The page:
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I am new to Ruby on Rails. Can some one please help me with this question?

How would you modify the following to be consistent with Ruby's style?

class Add_dash
def dashesHere(word)
    attachTheDashes = "--" + word + "--"
        return attachTheDashes
   end
end
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migrated from stackoverflow.com Sep 22 '14 at 10:07

This question came from our site for professional and enthusiast programmers.

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Well first your indention is a bit strange, it'd be better like this:

class Add_dash
  def dashesHere(word)
    attachTheDashes = "--" + word + "--"
    return attachTheDashes
  end
end

And you typically don't need return in Ruby, it'll return the last value evaluated in your function. So having that in mind you could write it like this:

class Add_dash
  def dashesHere(word)
    "--" + word + "--"
  end
end

But Ruby also offers a way to easily put any value into a string, without adding a bunch of strings together. It really allows you to put any Ruby code in a string, and whatever it returns, will be put into your string. That looks like this: "math: #{1 + 1}" which would be "math: 2", or "Hello #{name}" would greet who ever was in name.

So you could write your whole thing like this:

class Add_dash
  def dashesHere(word)
    "--#{word}--"
  end
end

And in Ruby class names (Add_dash in your case) are supposed to be written in CamelCase starting with a capital letter. Method names and everything else are written in snake_case.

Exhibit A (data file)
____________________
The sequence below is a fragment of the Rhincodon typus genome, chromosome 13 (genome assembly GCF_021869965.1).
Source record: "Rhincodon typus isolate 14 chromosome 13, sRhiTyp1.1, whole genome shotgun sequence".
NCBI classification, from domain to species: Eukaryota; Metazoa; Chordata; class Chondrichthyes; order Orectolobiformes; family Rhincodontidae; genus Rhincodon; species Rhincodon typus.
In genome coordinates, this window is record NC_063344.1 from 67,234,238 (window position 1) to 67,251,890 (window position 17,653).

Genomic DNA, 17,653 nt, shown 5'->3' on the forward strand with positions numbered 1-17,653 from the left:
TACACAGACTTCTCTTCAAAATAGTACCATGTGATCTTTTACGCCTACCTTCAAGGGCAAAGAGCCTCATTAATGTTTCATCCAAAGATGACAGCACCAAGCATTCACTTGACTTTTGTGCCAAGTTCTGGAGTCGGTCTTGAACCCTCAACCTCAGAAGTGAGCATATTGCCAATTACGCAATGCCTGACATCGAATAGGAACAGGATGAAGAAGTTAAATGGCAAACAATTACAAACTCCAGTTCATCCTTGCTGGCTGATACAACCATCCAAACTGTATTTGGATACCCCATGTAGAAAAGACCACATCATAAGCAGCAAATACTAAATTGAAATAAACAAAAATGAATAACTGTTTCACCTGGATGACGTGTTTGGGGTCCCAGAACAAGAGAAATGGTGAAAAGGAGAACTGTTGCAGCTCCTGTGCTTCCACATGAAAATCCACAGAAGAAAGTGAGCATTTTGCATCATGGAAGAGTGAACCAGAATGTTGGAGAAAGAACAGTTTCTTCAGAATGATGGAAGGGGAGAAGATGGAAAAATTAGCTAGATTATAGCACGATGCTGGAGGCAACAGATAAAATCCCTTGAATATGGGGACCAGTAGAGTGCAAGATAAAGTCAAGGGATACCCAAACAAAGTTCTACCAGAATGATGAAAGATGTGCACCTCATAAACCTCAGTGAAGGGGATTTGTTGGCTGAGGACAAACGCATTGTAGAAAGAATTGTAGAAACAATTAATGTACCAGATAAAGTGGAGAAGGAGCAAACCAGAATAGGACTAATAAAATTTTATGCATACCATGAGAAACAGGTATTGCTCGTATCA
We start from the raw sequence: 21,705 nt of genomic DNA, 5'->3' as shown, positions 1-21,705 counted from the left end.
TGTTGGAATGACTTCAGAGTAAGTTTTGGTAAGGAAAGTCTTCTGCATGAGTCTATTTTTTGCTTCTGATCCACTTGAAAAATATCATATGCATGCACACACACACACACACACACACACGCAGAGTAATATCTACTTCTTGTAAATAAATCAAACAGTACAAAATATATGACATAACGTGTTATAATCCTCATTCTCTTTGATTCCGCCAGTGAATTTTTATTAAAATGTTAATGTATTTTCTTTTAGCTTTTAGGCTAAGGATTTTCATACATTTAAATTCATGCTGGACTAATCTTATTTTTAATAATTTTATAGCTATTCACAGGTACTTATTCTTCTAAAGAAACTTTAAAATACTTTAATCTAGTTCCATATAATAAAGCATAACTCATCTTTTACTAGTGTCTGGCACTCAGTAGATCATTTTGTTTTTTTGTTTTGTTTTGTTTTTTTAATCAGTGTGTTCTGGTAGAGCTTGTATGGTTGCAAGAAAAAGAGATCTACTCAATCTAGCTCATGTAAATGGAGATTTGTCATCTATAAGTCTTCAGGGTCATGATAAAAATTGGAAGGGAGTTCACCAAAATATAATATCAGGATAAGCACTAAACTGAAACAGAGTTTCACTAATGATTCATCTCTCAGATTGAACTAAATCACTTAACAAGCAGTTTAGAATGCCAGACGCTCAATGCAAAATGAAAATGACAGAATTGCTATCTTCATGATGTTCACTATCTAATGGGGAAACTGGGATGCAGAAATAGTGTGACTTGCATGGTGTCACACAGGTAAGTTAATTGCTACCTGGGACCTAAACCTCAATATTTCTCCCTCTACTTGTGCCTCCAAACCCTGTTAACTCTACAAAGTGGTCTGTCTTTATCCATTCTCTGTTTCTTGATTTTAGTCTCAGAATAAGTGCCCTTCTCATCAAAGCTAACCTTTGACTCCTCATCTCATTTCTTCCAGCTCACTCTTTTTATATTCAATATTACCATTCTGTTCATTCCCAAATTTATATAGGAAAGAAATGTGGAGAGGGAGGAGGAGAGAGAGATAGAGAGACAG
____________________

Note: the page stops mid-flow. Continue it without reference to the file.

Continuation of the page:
This would be my final version:

class AddDash
  def dashes_here(word)
    "--#{word}--"
  end
end

I hope this helps!

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  • \$\begingroup\$ Almost: indentation is 2 spaces in Ruby. \$\endgroup\$ – Jörg W Mittag Aug 31 '14 at 10:11
  • \$\begingroup\$ @JörgWMittag I fixed the indentation \$\endgroup\$ – addison Aug 31 '14 at 13:33
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I would write it like this:

def dashes_here(word)
  "--#{word}--"
end

It is common in Ruby to use undersores instead of camelcase in method names. The string interpolation is easier to read than string concatination. And since you do nothing be returning the variable, you can skip that past completely. Ruby always returns the last evaluated result.

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Class names should be camel case, method names and variables should be lower case with underscores as word separators.

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class String
  def add_dasherize
    "--#{self}--"
  end
end

'important'.add_dasherize # --important--

Does it make sense to apply this method to anything other than a String? If not, I would just open up String and add the method. Also, the (somewhat silly) Rails convention is use an -ize suffix, as you can see in ActiveSupport::Inflector (which already defines a dasherize).

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